Straight away Congress lost a share of vote bank here that wanted a strong leader to lead but did not get one! Second, when Sunil Jakkar was elected by its own party MLA’s, rather democratically as the party claims; again another very credible face was not declared as the CM candidate. Since all this was in public eye, Congress again lost a percentage of secular and Hindu voters here. Had any of the above leaders were given a chance then the situation for Congress would have been different.

However, with declaring Charanjit Singh Channi as the CM candidate, Congress aimed at strongly tapping into that big chunk of 62 % Dalit vote bank and compensate for the damage. It was an applaudable historic move too. But the ground to earth and ‘gareeb ghar ka beta’ political and emotional wave got backfired right before the elections with ED conducting raid on Channi’s relative.

This made the party slide to the third position from its top position in winning the Punjab elections 2022, especially when it had an edge over an already ducked in Akali Dal which was trying its best to keep itself afloat and AAP which was not able to make enough substantial ripples all this while to give a big fight.

Akali Dal was on backfoot with sacrilege and Bargari issue and was also sinking in the ire of its loyal panthak voters since it allowed the pardoning of rape accused Ram Rahim of Dera Sacha Sauda. However, it got back into the battleground due to the disillusionment that had set in the voters by the mess of Congress. Another factor that played in their favour was the vendetta politics with Bikram Singh Majithia, which was made personal by the changed leadership of Congress in the state. The hype that the party received in the Navjot Singh Sidhu vs. Bikram Singh Majithia battle in Amritsar East brought back Akali Dal in focus once again. While all this was happening, AAP despite the allegations against it was doing relatively well in its door to door campaign.

Number Game & My Take

Although an increased voter turnout was expected this time because of the silent wave for AAP and anti incumbency factor, yet the voters were disillusioned like never before with so many options before them which were all equally stained. This disillusionment is also one of the reasons behind 5.45 % drop in polling this time.

According to my observation, analysis and general conversation with people from lower income or marginal strata to upper income strata, I predict 54 to 60 seats for AAP, 25-30 seats for Akali Dal alliance, 27 – 33 seats for Congress and 4 -5 seats for BJP alliance.

AAP is likely to get majority but it would be won on a cusp. And if by chance it is a hung assembly then Kejriwal is most likely to get into an alliance with Akali Dal even though they are ideologically different. Many would consider it impossible for AAP to take this step. But I have three interesting arguments for my reader to think about. First, AAP does not have a Dalit vote bank to tap into. Second, the rural vote bank or image they want to attain in Punjab through SSM depends on how SSM performs, which looks bleak. AAP’s effort to have any other inner alliances with Sikh hard liners will not be good for them in the long run either. Third, AAP is projecting itself as a national party across India and will prefer to go in alliance with a regional party.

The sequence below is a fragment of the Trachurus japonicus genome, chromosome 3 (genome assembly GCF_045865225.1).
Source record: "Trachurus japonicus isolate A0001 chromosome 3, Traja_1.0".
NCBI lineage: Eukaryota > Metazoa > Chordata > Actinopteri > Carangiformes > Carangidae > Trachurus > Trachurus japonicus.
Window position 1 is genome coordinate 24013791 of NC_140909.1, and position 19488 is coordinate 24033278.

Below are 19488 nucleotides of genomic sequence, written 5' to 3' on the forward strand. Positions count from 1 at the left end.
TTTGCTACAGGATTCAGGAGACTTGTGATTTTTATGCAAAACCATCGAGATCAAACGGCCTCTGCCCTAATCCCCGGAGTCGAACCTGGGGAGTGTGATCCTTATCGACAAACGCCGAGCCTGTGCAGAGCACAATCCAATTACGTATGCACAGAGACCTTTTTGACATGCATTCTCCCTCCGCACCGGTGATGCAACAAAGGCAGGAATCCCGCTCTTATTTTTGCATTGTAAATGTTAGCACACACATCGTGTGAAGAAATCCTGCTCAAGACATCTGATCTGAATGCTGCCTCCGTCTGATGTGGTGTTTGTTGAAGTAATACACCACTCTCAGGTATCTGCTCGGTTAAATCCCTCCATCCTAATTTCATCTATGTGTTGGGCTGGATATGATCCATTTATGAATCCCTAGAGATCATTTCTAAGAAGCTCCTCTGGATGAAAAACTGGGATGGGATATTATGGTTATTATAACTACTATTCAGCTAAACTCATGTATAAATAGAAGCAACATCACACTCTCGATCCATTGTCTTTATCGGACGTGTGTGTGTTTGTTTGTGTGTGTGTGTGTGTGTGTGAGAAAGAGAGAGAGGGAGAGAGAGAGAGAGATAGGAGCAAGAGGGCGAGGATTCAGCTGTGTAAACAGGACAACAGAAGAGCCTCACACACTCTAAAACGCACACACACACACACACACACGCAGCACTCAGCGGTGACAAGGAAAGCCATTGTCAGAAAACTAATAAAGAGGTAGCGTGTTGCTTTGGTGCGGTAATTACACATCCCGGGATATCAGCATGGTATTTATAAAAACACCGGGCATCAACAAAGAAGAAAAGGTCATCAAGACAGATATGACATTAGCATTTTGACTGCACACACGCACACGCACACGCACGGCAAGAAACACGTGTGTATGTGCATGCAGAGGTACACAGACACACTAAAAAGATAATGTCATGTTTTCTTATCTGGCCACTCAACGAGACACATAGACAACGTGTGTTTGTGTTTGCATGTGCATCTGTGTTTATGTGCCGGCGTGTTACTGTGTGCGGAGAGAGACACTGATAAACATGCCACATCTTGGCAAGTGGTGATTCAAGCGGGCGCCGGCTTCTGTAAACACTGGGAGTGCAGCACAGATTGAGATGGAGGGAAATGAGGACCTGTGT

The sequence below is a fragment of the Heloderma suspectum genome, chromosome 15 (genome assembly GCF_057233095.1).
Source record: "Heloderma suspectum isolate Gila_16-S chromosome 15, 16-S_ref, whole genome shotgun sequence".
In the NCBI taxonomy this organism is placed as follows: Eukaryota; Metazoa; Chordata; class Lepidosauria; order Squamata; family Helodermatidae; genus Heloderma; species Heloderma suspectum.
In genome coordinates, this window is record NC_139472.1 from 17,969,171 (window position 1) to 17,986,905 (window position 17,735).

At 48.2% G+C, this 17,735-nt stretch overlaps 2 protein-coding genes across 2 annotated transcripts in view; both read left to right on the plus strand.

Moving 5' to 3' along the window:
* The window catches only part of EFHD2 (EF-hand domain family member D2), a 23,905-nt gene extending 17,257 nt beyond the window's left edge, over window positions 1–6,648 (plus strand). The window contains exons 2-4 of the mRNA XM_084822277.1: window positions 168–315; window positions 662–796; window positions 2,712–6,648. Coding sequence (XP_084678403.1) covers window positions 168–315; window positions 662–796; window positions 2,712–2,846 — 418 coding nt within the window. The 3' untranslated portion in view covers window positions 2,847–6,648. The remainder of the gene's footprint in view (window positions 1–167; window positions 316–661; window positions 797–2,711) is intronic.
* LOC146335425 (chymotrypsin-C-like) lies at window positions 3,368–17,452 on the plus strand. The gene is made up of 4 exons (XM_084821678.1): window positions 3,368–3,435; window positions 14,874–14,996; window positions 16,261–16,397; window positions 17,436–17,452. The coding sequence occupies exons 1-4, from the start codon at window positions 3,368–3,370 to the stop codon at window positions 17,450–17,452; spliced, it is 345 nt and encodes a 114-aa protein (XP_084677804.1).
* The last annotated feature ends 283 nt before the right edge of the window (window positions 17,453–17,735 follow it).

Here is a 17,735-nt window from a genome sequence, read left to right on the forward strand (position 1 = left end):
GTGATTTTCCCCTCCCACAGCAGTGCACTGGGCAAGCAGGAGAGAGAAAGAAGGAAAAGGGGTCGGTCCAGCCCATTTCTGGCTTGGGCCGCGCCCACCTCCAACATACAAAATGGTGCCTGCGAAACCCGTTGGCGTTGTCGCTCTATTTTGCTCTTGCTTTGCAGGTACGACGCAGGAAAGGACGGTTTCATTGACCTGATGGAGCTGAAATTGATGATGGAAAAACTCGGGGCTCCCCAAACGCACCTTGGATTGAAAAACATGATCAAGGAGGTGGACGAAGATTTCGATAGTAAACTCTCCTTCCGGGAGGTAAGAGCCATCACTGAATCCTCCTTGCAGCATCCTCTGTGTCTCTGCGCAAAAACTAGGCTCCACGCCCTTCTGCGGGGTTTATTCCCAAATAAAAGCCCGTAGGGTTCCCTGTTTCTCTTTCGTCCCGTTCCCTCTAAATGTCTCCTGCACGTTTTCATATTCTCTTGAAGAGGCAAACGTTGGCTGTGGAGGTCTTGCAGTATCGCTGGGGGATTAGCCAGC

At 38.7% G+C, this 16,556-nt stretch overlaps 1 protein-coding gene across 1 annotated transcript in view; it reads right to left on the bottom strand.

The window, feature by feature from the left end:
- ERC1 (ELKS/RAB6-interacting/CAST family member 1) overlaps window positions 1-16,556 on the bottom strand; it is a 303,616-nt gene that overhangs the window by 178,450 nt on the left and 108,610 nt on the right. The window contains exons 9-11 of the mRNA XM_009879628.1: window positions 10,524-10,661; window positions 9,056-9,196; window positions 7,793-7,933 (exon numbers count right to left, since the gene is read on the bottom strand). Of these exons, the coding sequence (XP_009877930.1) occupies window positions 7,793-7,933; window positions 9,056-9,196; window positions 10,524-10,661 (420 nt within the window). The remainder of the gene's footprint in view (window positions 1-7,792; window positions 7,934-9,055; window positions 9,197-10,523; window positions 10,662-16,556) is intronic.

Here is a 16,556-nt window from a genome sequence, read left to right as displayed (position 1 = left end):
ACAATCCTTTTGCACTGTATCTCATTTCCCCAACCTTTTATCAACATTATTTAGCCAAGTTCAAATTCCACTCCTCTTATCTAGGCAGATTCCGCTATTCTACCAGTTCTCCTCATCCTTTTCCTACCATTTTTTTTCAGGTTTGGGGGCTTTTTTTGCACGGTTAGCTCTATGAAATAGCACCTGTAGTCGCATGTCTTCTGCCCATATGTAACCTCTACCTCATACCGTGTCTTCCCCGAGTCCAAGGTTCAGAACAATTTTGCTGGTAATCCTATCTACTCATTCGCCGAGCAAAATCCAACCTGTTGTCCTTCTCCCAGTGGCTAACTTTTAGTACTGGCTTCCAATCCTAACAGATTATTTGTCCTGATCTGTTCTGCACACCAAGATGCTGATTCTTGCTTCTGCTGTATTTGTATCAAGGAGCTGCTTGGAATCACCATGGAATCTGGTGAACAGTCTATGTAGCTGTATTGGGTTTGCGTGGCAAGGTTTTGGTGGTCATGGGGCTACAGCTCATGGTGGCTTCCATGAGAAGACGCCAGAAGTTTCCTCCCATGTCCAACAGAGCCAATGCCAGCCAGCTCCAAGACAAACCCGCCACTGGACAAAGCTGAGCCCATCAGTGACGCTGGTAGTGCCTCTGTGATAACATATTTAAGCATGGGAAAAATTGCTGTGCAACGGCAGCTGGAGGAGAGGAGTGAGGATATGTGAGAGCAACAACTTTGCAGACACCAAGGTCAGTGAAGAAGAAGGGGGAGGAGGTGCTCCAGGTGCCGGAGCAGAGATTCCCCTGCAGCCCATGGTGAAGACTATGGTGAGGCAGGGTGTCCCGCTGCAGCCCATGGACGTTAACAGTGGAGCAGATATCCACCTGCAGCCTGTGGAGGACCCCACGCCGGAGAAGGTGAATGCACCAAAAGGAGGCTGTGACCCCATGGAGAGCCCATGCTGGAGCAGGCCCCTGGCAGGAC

On the other hand, Akali Dal is in a do or die situation and needs to come back in power in one way or the other. Even if Akali Dal risks the shift of its traditional vote bank to AAP, it will still go ahead into an alliance with them.

Albeit, in politics nothing can be carved in the stone till the judgment day or even after. Let’s see what Punjab has voted for.

SUNDAY FEATURE: A DISCOURSE ON PRONUNCIATION SNEERS

Sneer - Wikipedia
the pronunciation sneers have become a tell tale of people’s character, being and the many shades in between.

Being a creative writer it is but natural for me to observe people and places around me. And out of the many observations that I have made, there is a rather interesting one about sneers – a series of pronunciation sneers I would say, that have taken birth out of the British American pronunciation dichotomy since on one hand we deal with a colonial hangover, while on the other a Hollywood hangover. These hangovers reflect the great Indian tragicomedy aptly because neither the French would have replied nor the Irish would have served their coffee on being talked in English, but the Indian would have gladly jumped in a competition of spoken English (as much hilarious it might become at times!).However, over the years this did not stop the sneers to become the tell-tale of people’s character, being and the many shades in between.

 So if you compliment a girl for the lovely flower on her dress with the British pronunciation of ‘flaa-vur’ and not the American ‘flaaa-r’ accent…oh boy! No matter even if you read at Eton in England she would still give you ‘educated from village school’ sneer. Well, that is your cue. She is certainly not the soul companion you’re looking for – get going.

Then there is the ‘confused kitty party’ sneer. It often happens over kitty parties when a lady from one corner of the table shares her tested and tried tomato soup recipe with the tomato being a British ‘tmaa-to’. While the American harbinger on the other end throws in few of her ‘tme-tos’ in the recipe and both the women end up thinking am I wrong or is she right? In such scenarios, it is best to let them stay confused.

Well then there is the ‘old school’ sneer. When over whiskey two men of different generations share the tales of the same boarding school they went to with one telling that the housemaster did not open the ‘on-ve-lopes’ (he grew up watching Hollywood) during their times. While the older one replies that his was a different era with no letter being passed without the housemaster opening the ‘en-veh-lope’ (making sure he emphasizes the ‘en’ of his envelope; he grew up watching BBC).